As the poetry faculty of the Iowa Writers’ Workshop, we devote a great deal of time every year to encouraging the most talented creative writers in the country to come to Iowa. We urge them to spend two years — or perhaps more, perhaps a lifetime — in this vibrant and caring state, and in one of the world’s most renowned cities for literature and writing. Iowa feeds the nation and world both literally and literarily. Through our political caucus, Iowans have also been entrusted with setting the tone of discourse for the nation. We honor these legacies as well as the responsibilities that accompany them, and we support fellow Iowans who seek to promote consistently fair and accountable treatment of all our citizens by state and local leadership.
In that spirit, we wish to ask how we, as Iowans, might move further toward change and equality? We believe that the first step must be to listen to all community members — especially those who are confronted most directly with problems of inequality, and those who have made addressing these daunting challenges their life’s work. We believe, further, that leaders in Cedar Rapids have made sincere efforts to develop a concrete, popular proposal that we can support now.
The idea is simple: To build a community-led body that would be empaneled to investigate and respond meaningfully to questions of police misconduct. The urgency for this proposal is reflected in the numbers and lived experience of vulnerable Iowans. In Linn County, 20 minutes from the Workshop, where Black people make up only 4.8 percent of the population but 25 percent of traffic stops — and where one of our neighbors was paralyzed by a police shooting only a few years ago — the best time to take action has passed. Yet the next-best time is now: Cedar Rapids City Council has already unanimously passed a plan to create a Citizen Review Board, a group of community members, chosen by their peers, independent from local officials and police, who would have the power to investigate and respond to police misconduct. The CRB could create rules, file disciplinary charges, require information and share it with the public. It’s a proven, successful, national model, used in about 100 cities across the country. And it’s time to bring this kind of organizational structure to Iowa.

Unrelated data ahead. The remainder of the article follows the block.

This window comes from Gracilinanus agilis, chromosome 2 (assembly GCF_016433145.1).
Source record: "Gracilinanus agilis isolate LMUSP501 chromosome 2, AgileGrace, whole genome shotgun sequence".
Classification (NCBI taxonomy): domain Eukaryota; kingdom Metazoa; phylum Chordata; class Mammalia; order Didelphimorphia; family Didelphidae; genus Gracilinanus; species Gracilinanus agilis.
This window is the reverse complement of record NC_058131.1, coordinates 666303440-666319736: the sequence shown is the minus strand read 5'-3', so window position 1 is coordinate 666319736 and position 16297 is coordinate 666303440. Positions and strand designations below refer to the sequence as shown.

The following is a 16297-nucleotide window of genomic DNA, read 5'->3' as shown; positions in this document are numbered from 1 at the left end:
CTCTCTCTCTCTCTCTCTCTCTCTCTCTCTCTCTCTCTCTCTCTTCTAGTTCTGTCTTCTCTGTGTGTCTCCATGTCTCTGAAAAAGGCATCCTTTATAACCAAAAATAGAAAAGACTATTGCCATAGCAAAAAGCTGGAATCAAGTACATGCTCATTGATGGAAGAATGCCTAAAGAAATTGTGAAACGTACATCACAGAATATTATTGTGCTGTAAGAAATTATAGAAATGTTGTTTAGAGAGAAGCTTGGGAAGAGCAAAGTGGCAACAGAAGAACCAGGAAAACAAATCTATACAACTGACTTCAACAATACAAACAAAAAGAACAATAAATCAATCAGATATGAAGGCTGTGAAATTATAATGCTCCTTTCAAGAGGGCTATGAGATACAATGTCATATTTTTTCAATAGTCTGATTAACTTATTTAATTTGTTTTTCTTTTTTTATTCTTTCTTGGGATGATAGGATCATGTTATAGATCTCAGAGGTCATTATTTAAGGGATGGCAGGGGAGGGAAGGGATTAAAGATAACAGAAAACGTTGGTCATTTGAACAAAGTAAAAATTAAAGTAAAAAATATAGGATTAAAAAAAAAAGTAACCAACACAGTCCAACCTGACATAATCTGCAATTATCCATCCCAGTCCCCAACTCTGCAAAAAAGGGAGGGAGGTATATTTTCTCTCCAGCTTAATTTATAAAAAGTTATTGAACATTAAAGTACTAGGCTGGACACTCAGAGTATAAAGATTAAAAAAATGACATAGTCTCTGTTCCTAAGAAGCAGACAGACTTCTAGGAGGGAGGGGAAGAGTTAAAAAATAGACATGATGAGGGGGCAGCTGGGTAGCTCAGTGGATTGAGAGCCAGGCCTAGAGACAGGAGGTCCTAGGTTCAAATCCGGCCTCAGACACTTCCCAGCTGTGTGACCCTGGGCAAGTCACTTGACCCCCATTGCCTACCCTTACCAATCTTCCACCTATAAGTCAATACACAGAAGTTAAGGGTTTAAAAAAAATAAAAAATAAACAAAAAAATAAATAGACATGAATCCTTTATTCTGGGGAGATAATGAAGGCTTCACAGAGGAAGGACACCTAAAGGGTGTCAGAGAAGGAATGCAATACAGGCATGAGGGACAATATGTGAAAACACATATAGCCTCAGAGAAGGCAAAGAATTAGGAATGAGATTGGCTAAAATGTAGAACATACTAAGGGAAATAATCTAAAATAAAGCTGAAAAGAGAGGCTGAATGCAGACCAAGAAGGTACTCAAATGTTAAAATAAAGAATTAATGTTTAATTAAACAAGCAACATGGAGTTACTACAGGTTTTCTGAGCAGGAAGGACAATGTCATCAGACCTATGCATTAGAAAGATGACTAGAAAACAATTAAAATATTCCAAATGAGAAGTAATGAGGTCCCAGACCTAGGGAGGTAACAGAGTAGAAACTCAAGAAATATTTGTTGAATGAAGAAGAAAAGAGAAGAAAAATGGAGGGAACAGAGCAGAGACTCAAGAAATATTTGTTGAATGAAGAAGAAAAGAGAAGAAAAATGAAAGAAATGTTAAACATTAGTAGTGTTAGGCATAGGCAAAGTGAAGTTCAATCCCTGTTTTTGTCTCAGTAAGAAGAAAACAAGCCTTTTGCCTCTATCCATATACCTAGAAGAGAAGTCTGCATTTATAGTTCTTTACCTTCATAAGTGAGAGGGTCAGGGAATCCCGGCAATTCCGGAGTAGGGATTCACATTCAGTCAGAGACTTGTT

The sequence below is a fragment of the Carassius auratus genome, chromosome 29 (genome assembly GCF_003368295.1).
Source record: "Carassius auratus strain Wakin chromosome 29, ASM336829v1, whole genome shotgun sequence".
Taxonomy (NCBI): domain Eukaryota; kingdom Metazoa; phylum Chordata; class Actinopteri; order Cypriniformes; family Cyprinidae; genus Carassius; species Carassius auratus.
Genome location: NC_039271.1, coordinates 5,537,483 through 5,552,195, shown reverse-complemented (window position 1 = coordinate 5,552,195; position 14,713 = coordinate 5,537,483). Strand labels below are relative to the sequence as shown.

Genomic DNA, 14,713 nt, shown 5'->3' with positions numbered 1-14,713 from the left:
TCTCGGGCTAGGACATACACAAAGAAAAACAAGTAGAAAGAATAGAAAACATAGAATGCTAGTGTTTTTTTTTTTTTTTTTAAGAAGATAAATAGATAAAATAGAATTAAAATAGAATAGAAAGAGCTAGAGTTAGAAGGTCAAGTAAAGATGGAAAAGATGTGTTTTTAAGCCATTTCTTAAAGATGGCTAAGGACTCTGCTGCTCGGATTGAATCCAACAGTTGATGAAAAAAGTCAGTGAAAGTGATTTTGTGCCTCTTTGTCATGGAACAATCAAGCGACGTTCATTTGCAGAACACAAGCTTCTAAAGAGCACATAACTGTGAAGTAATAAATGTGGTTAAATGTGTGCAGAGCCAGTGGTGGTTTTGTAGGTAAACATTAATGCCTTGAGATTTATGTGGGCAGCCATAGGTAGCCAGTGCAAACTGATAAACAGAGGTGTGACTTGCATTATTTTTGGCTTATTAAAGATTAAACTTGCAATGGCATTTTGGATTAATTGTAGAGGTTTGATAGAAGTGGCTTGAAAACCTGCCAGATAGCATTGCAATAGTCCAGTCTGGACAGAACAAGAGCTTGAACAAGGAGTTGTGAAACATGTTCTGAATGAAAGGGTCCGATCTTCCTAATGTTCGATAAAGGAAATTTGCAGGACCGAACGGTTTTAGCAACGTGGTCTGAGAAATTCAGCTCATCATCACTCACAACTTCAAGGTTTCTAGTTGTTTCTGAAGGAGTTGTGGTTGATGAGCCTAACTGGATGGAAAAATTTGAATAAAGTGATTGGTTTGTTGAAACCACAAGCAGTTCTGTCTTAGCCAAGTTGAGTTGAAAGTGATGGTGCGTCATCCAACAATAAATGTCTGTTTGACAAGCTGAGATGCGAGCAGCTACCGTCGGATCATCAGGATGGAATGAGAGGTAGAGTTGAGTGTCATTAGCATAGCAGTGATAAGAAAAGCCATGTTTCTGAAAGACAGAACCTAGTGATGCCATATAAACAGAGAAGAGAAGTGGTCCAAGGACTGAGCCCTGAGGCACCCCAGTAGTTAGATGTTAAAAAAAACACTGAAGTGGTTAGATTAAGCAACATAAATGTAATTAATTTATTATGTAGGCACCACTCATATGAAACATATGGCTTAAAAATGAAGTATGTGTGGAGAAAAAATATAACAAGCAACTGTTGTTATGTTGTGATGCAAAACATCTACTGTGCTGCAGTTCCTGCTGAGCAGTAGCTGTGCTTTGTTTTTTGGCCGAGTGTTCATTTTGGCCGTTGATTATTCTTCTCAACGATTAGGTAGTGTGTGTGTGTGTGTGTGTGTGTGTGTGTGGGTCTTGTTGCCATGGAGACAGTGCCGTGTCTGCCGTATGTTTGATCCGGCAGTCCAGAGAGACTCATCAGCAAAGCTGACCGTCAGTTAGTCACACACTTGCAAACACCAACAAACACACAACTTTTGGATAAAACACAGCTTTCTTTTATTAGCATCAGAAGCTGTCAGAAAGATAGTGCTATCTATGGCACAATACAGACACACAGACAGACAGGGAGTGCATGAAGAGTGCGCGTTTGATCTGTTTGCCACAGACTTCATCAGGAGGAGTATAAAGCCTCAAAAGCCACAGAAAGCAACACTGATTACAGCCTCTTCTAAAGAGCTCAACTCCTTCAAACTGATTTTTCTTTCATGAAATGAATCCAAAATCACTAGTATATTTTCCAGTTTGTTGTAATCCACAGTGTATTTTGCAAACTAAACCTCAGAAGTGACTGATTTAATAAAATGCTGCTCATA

This proposal embodies the proud spirit of Iowa. It creates a greater democracy by giving power to all Iowans and ensuring that our institutions are working for the common good. The establishment of a CRB is a proactive institutional safeguard that helps to harness our significant community efforts.
In Iowa, as in our nation, Black lives continue to be in danger. Our communities live in fear of institutions entrusted with keeping all of us safe. We do not forget Jerime Mitchell, who remains paralyzed from a traffic stop that turned into a police shooting in Cedar Rapids. He, like Jacob Blake, belongs to a list of Black citizens across our nation, including Breonna Taylor, Elijah McClain, George Floyd, Sandra Bland, Tamir Rice, Freddie Gray, Philando Castile, Michael Brown and Ahmaud Arbery — all unarmed victims shot by those who are sworn to serve and protect.
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While the national crisis for racial justice and equality may feel overwhelming, we in Iowa can do something tangible and specific to make real change and, in one more way, be a shining example to our country. Building a community-led body that would have the power to investigate and respond meaningfully to police misconduct would contribute to our earnest efforts to make Iowa better for everyone.
We are not public policy experts. We are people whose work shapes language into truth and who are committed to the bright futures of young people, especially those we teach — diverse, promising young people from Iowa and beyond. We not only strive to help them hone their craft, but offer them ways to thrive as citizens in this world. We do our best work when we share our love of those who have led the way. Our students are reading Langston Hughes, Terrance Hayes, Danez Smith, Jericho Brown, Angelou, Rankine, Brooks, Milosz, Ginsberg, Dickinson, Whitman and countless others who have made art by documenting and describing legacies of oppression and struggles for justice. We continue to grapple with the words of these poets. We write to honor the past, to bear witness to the current moment and to create great work for future generations. Our students seek ways forward in a time of frightening instability and conflict. We take it as our responsibility to provide all Iowans, including our students, with a brighter future now. We support the CRB proposal to show that we treasure all Iowans. We are proud to help Iowa lead the nation.
Professors James Galvin, Mark Levine, Tracie Morris and Elizabeth Willis comprise the poetry faculty of the Iowa Writers’ Workshop at the University of Iowa.